Luca Paolini, Pictet Asset Management
While concerns grow about the slowing momentum in economic recovery, fixed income investors should look to allocate to China government bonds.
“The asset class is enjoying significant inflows, which are set to accelerate as authorities allow foreign investors greater access to the market and as Chinese debt becomes a bigger feature of global bond indices,” said Luca Paolini, chief strategist at Pictet Asset Management.
This is a compelling opportunity in a world where yields are already ultra-low – and often negative, he added. “Attractively-priced bonds are in short supply.”
Cautious on credit
This is particularly notable at the moment – for the first time ever, the yield on US high-yield bonds is below inflation.
As a result, Pictet AM continues to be underweight US high yield credit; it considers this the most expensive fixed income asset class in its model.
“We are more optimistic on US Treasuries, which look attractive relative to other developed market government bonds,” explained Paolini
But where the firm sees the most potential is in Chinese government bonds. China is also the only sovereign bond market to score positively on technical, according to the Pictet AM model.
Elsewhere, it is broadly neutral on major currencies versus the US dollar.
Managing rising inflation
Given the outlook for the macro environment, meanwhile, the economic momentum from recent months and fuelled by vaccine rollouts is beginning to ease as central banks are readying to scale back monetary stimulus amid rising price pressures.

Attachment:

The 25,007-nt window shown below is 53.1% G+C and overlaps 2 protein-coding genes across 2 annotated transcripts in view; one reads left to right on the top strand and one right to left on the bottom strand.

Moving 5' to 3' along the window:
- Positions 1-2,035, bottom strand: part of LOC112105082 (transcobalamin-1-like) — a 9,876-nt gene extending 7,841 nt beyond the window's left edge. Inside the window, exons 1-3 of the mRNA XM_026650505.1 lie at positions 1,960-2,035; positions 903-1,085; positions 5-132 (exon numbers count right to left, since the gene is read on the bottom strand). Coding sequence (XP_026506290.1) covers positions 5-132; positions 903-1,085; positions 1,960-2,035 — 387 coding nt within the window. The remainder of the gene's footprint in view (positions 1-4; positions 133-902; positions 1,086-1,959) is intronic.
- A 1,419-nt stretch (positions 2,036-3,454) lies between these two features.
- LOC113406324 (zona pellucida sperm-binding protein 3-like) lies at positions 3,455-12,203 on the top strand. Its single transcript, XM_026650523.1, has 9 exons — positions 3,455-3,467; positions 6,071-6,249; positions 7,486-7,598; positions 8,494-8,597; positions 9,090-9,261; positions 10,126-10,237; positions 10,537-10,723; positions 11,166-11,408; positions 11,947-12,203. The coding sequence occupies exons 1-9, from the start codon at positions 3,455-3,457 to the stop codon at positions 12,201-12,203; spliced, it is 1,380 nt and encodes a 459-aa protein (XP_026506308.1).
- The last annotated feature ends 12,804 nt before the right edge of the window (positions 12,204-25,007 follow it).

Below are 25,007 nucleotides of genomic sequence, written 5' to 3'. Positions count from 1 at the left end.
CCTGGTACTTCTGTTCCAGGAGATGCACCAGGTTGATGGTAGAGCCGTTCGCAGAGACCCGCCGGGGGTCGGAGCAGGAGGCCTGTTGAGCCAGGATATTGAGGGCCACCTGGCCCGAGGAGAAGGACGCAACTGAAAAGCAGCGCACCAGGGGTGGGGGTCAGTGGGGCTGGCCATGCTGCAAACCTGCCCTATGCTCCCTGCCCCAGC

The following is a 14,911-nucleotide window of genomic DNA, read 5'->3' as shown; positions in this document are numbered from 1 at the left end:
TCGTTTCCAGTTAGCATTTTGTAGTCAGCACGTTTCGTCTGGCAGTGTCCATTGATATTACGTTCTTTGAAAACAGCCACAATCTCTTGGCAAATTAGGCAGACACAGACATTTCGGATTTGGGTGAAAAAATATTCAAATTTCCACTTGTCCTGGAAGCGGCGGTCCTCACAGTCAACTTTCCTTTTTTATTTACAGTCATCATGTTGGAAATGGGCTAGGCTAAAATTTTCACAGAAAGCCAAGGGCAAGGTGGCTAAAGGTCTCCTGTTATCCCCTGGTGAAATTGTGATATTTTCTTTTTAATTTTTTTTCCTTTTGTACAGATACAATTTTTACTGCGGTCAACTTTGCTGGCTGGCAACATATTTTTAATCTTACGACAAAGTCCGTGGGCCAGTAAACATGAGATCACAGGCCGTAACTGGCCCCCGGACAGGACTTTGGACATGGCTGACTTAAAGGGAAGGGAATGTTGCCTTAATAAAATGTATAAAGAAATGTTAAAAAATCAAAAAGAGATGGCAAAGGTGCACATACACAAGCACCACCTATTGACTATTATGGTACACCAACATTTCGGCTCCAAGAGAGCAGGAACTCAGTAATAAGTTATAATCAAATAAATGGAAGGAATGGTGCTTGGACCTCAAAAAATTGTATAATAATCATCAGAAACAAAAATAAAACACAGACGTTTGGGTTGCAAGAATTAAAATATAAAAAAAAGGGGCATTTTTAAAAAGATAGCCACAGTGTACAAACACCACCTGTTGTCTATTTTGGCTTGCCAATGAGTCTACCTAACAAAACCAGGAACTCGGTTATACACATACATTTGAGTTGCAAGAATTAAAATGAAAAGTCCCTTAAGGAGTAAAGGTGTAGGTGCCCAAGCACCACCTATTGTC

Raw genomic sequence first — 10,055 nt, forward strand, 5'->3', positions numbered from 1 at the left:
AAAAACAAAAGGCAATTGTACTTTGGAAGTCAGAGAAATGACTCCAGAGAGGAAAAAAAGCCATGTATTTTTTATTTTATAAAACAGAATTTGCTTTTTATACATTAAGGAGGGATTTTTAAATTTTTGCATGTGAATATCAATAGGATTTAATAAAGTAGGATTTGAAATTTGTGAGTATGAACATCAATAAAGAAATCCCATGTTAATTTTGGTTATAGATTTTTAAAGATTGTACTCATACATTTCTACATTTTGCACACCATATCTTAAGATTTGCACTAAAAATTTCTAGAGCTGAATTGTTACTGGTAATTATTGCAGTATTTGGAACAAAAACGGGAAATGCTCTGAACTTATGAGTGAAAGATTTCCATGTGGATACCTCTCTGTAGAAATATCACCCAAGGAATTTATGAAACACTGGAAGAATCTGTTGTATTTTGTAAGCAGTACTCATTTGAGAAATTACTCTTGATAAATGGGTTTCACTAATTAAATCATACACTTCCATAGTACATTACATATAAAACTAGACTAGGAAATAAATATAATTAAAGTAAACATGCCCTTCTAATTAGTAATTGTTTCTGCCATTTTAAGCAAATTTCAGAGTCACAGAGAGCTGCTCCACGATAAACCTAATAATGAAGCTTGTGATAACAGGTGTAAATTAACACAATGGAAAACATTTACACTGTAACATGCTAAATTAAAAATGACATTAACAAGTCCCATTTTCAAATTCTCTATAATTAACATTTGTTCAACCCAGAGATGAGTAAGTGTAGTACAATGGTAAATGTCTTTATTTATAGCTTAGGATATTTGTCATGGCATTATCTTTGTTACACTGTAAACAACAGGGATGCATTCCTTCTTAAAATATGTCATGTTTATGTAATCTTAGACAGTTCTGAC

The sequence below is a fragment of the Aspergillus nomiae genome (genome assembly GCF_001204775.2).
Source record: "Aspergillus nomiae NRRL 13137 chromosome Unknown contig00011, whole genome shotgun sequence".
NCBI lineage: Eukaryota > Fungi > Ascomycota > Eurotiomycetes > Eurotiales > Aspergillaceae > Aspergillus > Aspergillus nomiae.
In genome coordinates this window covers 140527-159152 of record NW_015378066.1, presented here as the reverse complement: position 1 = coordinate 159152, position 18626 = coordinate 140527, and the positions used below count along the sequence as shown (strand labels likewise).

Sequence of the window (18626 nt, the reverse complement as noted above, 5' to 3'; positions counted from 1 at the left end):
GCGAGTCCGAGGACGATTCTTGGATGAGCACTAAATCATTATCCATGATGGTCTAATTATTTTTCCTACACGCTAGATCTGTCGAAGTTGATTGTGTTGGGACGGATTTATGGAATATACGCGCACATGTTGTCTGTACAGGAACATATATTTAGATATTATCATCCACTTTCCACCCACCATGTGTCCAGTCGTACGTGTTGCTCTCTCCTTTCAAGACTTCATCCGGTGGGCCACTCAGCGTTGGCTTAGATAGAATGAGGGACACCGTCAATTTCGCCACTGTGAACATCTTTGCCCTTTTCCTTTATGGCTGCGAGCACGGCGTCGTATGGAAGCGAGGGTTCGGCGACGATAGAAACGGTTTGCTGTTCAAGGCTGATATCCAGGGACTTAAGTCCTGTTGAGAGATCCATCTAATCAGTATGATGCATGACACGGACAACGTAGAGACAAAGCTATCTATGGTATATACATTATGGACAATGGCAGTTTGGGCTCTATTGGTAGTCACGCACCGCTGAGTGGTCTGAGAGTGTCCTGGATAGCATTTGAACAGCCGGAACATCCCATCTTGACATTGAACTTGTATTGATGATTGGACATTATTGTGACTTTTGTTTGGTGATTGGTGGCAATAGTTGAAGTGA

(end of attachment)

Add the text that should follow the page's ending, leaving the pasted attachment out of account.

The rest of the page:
In line with this, Paolini sees a less favourable mix of growth and inflation, tighter liquidity conditions and high valuations for riskier asset classes. “[These] lead us to maintain our neutral stance on equities.”
More specifically, the firm is underweight economically-sensitive, including consumer discretionary stocks.
It is also underweight US equities due to valuations. “The US market has only been more expensive than it is currently 16% of the time – and lingering question marks over the persistence of the post-pandemic inflationary spike,” said Paolini.
Geographically, he believes Asia ex-Japan equity markets are attractive from a strategic standpoint.
“The region is forecast to grow at twice the rate of the rest of the world over the next five years with a lower inflation rate,” he explained. “Also, the relatively conservative monetary and fiscal response to the Covid crisis means that economies in the region have more policy headroom.”
As a result, undervalued currencies and equity valuations that appear reasonable when adjusted for superior growth should help Asia stocks outperform in the coming year.